those people on the road had reminded

Once outside of New York, the car
made good speed.
Rocky looked at her abruptly. "Put
your glasses on again. They're good
for little girls. Come on. Don't make
me stop the car so that I can put them
on you."
Doris complied when she realized
that he meant It It was a subject she
was tired arguing about Rocky was
managing things, apparently, with a
high hand. But as she looked at him
now, bla warm face gleaming with a
pride in accomplishing something that
she felt sure was In the Interests of
her safety, it was easy to forgive him
Rocky had provided food enough to
last them throughout the trip, without
stopping at Inns. He had explained
that by picnicking this way, they
would save a good deal of time.
"I'd like to see a paper," Doris an
nounced suddenly, as if the question
had not been broached before. Rocky
munched a sandwich doggedly.
"I'm sorry." Rocky ate hungrily.
"Well?" Her voice with Its high
note arrested him. She drew his blue,
seriously objecting eyes to her face.
His half-eaten sandwich was poised
for the next bite.
"You know
"Well?" he repeated,
the answer to that one, don't you?"
His tone was playfully hard,
last time yon happened to read a paper
you didn't behave very well,
grinned faintly and took another bite,
watching her.
Doyls flung out an emancl
'Won't you ever forget
"Oh r
pated arm.
that? I could read anything today and
not lose my health. Besides l have a
feeling there Is something In this
morning's paper I ought to see. Tell
me, please," she leaned over suddenly,
"what it's all about"
"Put your glasses on."
"The better to see me with."
She put them on, turning her head
to look up and down the road. "Who
are those people, do you suppose?" A
small automobile had opened its doors
to let out a crowd of motorists.
Rocky was already looking. He had
even brought out a pair of binoculars.
Leveling them long and earnestly at
the group In question, he answered,
"As near as 1 can make out It's a
m .
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■•<■■' ■%?
"It*« Her, Ail Right."
healthy bootlegger who's taken his
wife and family out for a picnic." He
laughed, but didn't seem overwhelm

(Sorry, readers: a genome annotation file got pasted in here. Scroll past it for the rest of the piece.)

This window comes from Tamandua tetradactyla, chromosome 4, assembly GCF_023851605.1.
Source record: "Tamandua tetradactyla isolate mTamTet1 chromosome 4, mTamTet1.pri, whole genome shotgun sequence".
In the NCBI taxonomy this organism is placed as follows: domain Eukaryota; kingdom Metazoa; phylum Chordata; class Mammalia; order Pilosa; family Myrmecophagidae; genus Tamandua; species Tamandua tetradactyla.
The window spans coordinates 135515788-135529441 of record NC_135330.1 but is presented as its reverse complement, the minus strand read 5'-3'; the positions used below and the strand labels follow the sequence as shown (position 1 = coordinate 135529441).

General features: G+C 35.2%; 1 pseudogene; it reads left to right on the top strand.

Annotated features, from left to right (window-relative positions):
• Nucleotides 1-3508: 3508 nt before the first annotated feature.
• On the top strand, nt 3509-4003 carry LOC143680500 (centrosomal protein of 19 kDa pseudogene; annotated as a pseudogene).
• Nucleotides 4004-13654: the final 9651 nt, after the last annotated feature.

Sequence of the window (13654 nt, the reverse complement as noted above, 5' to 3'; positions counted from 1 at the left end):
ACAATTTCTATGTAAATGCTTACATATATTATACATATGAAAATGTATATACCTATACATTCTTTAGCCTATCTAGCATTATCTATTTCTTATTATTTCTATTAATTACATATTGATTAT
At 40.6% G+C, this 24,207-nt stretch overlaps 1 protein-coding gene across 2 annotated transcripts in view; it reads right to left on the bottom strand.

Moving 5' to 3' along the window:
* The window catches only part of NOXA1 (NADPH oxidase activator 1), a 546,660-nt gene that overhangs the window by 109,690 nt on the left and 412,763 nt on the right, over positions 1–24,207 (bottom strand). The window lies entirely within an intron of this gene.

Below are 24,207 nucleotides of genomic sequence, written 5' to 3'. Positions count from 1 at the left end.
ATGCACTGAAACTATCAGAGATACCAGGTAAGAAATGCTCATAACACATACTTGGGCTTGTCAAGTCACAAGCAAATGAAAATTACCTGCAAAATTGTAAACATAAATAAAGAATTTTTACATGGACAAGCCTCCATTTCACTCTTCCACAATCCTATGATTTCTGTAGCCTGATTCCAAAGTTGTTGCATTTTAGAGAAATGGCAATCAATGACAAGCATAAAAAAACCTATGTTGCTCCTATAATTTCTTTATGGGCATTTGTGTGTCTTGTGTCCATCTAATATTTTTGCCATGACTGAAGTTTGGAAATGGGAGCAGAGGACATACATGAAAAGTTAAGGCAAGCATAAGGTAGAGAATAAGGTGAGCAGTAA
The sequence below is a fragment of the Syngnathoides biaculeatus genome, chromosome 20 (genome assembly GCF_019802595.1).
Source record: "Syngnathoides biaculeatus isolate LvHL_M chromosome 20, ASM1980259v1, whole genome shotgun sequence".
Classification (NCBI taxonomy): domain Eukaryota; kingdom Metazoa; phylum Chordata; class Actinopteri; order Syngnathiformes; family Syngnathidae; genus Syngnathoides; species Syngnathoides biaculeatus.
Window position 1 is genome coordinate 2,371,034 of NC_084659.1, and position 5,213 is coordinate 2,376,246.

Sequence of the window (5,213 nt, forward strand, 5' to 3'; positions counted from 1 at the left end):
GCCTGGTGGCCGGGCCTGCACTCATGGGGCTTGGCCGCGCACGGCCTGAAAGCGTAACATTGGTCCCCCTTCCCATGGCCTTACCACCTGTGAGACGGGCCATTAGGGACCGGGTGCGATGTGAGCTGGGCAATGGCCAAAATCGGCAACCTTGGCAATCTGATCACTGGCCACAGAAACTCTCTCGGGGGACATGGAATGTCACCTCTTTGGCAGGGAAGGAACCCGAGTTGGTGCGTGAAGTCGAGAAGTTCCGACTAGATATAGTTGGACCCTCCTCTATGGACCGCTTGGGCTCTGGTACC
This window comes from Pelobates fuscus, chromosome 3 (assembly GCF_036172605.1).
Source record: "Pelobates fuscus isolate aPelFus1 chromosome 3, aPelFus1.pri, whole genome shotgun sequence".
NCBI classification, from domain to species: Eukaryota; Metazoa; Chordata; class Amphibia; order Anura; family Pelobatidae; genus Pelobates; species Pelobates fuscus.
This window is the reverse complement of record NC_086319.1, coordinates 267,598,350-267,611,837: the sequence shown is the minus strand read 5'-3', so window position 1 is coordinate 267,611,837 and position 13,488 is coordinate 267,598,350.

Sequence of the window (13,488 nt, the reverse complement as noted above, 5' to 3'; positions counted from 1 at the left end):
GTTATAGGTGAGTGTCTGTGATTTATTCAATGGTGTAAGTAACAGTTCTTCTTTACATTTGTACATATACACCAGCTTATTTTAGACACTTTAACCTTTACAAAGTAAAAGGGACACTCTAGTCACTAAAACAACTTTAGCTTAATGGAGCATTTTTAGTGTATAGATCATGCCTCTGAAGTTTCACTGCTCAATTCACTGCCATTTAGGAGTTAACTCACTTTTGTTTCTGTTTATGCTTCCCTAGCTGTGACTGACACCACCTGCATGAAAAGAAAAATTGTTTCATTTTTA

ingly amused. "Shall we go on?"
They got back Into the car, soon
making up the time lost In lunching.
Rocky's plan was to reach Vermont by
In the next town their car went
cautiously through the business «treet
As It passed a news stand, Doris
pushed her glasses above her eyes for
an Instant There was a headline—
The car lurched forward.
"Don't be a fool, Doris," uffreason
able words poured from Rocky: "This
Is no time to strain your eyes trying
to read a paper. If you would only do
what I ask !"
Doris, with the glasses slipped back
Into place, looked at Rocky. His lips
were tense in a desperate sort of an
noyance. She wondered what had up
set him. His eyes moved with a light
wariness across the road In front of
them. He was quiet for a while.
Towards nightfall,, they neared the
Vermont border-line. A little before
dark. Rocky stopped the car and they
got out for a picnic supper. Doris
asked him where they were going to
spend the night.
"In the car," he answered grimly.
"This trip doesn't end for nobody or
nothin' until we get to Canada."
"You are In a hurry," she answered.
"I think you could at least have asked
me If I minded not going to a hotel."
"I could have," he replied cheer
fully, "but 1 had ray plana all made
to drive right through the night."
"And what you say goes!" She
gave him an unflinching glance.
"D—n right !" He began tn whistle.
It was evident that he was begin
nlng to feel pleased over the day's
Not far behind them, another eras*
car was speeding. Rocky «peeded
around a curve, the other car gaining.
Rocky'« foot came down harder on the
gaa, but the other one was up along
side of him. It passed him noisily,
hitting the front of Rocky'« car a
jarring whack.
Rocky yelled after him, but the re
mark was lost In the noise of engine«.
There was a limp rattle In Rocky'«
Something beside« the fen
car now.
der had been Injured. Cursing, Rocky
got out
"H—1." he said after a minute, TU
have to take this thing to a garage."
He peered out at the next sign. They
were two miles from a town. He
looked sharply at Doria "And when
we stop to have It fixed," he «aid
bleakly, "for G —d's sake, don't «peak
to anybody!"
As Dorl* was beginning to feel
sleepy, Rocky's advice seemed hardly
as necessary as he thought
She dozed, vaguely conscious at In
tervals of tools dropping and the whir
of the motor.
Doris started and awoke. She half
sat up. An old man who looked as
If he might have been one of the
founders of the village Into which they
had strayed was watching her from
under his pushed-back bat
She thought he was going to say
something but discovered that he was
chewing. He had dark quizzical eyes
that drooped faintly at the corners.
He must be over eighty. He kept pinch
ing his nose between his thumb and
bent forefinger as If he were trying to
improve the shape of It, but otherwise